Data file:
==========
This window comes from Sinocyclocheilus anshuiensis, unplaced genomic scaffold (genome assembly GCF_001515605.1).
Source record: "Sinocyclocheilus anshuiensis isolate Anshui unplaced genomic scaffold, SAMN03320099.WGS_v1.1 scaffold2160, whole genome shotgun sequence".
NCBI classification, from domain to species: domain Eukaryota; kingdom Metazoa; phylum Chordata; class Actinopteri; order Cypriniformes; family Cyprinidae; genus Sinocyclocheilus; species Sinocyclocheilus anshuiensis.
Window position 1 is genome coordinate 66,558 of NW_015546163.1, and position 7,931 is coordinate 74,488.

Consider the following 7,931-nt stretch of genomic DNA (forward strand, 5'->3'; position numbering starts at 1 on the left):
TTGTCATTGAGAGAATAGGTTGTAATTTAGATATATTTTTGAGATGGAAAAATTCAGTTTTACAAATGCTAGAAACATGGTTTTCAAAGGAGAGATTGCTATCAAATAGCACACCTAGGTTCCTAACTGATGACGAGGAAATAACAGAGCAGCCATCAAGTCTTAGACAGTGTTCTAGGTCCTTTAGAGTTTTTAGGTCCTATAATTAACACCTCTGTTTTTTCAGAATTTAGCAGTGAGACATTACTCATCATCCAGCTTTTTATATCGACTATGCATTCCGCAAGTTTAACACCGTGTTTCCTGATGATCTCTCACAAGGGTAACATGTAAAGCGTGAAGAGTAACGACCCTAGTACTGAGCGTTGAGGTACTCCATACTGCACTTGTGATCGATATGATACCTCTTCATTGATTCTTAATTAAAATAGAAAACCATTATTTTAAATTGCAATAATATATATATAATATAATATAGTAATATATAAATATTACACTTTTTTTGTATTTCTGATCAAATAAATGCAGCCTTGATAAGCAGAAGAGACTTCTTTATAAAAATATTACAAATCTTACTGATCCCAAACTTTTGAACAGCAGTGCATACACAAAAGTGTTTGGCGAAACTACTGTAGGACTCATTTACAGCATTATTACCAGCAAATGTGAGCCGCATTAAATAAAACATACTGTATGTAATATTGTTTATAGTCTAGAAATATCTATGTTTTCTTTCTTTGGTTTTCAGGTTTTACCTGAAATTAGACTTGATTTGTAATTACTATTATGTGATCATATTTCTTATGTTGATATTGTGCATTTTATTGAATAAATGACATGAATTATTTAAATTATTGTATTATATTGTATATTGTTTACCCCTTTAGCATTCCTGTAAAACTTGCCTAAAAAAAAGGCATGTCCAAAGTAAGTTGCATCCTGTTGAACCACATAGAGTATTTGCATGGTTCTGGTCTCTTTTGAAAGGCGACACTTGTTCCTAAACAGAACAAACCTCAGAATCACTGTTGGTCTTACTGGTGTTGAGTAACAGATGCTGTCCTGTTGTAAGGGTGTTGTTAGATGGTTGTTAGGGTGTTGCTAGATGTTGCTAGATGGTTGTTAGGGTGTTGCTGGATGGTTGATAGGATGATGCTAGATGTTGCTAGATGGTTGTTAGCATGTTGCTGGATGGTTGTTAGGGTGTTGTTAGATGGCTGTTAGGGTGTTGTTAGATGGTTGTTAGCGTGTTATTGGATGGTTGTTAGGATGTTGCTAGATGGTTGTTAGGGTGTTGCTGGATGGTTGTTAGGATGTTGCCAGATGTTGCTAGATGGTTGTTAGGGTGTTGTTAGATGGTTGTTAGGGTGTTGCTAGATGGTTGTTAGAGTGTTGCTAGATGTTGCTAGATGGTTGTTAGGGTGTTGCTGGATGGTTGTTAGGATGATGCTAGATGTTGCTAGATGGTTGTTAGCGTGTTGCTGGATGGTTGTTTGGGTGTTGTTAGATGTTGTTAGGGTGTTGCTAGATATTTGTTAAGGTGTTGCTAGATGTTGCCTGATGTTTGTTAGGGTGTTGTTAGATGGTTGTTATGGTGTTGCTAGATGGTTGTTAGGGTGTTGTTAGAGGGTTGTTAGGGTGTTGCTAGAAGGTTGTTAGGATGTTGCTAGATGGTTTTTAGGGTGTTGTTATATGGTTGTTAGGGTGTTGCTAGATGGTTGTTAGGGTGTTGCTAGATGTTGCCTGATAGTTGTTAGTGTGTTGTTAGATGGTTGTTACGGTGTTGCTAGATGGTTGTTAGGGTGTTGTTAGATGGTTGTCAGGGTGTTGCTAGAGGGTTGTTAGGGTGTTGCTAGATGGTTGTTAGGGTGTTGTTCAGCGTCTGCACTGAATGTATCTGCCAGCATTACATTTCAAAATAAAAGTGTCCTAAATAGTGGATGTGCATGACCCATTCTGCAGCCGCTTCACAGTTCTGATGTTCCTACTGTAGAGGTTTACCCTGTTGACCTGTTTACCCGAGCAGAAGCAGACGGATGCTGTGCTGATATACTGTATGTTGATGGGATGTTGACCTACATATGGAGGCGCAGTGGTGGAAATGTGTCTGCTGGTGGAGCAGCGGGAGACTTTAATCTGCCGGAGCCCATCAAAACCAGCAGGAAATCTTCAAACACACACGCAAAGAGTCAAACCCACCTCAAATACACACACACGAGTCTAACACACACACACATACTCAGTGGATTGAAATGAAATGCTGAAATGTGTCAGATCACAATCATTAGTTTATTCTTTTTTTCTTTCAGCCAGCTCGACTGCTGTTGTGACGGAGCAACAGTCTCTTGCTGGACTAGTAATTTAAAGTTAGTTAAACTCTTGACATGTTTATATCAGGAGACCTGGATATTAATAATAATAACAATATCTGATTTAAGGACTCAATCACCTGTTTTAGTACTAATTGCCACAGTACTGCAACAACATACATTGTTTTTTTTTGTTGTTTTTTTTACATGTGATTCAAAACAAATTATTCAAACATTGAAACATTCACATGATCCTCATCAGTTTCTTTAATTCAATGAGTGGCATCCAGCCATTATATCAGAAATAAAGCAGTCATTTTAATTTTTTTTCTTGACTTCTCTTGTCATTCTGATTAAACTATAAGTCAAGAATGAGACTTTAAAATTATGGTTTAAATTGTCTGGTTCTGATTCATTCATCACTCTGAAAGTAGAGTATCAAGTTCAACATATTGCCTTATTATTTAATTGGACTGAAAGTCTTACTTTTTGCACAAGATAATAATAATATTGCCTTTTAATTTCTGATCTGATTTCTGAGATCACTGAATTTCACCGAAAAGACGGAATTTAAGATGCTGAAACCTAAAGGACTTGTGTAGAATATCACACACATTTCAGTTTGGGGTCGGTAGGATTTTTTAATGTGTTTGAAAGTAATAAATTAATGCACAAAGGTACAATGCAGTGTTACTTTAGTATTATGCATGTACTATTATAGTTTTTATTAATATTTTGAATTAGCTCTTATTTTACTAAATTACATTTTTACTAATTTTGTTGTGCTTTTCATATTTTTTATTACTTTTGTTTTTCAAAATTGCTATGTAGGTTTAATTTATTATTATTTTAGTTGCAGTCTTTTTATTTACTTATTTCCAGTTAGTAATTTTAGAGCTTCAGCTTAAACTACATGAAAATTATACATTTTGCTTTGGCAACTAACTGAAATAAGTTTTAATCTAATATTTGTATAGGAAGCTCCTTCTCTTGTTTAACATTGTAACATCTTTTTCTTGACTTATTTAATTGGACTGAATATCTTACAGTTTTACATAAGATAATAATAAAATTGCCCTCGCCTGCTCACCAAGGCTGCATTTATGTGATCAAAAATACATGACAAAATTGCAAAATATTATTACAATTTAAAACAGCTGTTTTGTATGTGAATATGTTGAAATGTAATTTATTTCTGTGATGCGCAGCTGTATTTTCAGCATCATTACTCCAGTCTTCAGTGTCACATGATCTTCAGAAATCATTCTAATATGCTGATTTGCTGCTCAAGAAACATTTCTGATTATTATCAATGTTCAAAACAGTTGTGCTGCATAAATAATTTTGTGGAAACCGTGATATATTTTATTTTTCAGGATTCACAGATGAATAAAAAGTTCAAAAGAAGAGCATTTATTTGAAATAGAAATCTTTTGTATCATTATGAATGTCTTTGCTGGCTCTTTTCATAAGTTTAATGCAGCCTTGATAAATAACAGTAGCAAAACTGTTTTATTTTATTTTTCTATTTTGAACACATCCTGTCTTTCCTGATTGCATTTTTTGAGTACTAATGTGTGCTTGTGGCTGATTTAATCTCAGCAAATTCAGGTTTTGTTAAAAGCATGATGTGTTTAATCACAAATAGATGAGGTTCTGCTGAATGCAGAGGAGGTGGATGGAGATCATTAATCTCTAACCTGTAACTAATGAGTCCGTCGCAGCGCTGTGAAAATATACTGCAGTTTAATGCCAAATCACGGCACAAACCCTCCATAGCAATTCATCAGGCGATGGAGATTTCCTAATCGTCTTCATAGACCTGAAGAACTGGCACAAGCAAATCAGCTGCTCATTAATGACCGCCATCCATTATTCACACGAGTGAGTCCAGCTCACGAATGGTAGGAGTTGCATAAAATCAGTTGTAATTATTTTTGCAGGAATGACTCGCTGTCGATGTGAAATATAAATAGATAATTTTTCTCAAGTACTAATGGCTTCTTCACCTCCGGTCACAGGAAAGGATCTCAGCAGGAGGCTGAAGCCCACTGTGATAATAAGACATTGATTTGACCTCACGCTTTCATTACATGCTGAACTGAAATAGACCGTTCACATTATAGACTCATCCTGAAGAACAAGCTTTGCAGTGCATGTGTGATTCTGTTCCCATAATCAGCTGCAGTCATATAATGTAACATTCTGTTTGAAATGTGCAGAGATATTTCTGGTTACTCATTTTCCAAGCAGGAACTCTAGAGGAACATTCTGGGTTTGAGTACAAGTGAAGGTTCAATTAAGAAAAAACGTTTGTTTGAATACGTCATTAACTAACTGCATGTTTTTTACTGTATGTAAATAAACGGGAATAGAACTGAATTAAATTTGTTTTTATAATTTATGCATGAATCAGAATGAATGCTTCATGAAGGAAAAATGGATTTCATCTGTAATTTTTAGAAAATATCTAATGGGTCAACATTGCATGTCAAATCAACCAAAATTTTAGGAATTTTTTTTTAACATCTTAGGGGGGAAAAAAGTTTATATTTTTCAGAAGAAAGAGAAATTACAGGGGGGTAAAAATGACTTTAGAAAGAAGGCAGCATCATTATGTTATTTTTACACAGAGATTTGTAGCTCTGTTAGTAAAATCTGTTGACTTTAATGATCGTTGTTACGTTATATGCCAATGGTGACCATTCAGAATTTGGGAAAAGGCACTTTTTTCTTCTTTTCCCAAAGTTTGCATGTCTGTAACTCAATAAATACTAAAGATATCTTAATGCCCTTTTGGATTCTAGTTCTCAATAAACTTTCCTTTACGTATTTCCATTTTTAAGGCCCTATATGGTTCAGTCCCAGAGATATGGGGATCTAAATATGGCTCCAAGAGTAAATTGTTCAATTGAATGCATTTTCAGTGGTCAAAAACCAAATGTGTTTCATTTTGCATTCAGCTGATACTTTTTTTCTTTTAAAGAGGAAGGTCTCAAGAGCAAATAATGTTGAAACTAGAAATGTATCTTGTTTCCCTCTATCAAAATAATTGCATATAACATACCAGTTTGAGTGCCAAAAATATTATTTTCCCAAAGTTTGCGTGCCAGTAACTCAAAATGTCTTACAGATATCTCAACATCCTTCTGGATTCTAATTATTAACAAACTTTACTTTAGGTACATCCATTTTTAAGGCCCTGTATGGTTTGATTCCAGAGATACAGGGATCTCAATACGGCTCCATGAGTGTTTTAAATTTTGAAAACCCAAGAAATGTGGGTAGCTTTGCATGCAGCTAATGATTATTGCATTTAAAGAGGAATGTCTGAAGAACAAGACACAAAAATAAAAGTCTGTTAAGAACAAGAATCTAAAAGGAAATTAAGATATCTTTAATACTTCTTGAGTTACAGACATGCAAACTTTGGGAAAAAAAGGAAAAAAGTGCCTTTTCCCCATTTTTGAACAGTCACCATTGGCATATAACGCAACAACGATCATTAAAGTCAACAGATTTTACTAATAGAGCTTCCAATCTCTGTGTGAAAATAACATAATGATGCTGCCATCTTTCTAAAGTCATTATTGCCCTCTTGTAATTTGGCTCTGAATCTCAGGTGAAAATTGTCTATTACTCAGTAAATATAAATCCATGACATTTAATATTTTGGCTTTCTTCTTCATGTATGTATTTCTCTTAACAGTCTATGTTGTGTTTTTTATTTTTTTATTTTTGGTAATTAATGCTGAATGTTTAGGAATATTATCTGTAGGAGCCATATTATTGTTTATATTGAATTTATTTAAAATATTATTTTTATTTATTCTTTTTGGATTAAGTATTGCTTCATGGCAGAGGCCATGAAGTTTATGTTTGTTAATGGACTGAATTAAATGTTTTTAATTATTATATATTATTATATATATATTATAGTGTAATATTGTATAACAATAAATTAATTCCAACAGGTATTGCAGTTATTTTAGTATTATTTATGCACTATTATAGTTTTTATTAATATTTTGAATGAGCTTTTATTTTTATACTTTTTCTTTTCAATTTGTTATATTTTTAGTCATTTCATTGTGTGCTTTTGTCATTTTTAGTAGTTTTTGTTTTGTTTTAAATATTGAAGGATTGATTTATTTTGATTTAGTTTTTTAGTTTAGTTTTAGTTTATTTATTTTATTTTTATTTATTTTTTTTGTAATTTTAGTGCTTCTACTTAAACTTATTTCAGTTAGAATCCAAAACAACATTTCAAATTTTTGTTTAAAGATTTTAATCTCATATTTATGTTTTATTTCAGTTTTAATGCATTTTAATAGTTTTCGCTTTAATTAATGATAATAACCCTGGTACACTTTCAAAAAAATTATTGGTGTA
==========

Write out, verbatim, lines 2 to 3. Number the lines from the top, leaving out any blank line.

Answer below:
Source record: "Sinocyclocheilus anshuiensis isolate Anshui unplaced genomic scaffold, SAMN03320099.WGS_v1.1 scaffold2160, whole genome shotgun sequence".
NCBI classification, from domain to species: domain Eukaryota; kingdom Metazoa; phylum Chordata; class Actinopteri; order Cypriniformes; family Cyprinidae; genus Sinocyclocheilus; species Sinocyclocheilus anshuiensis.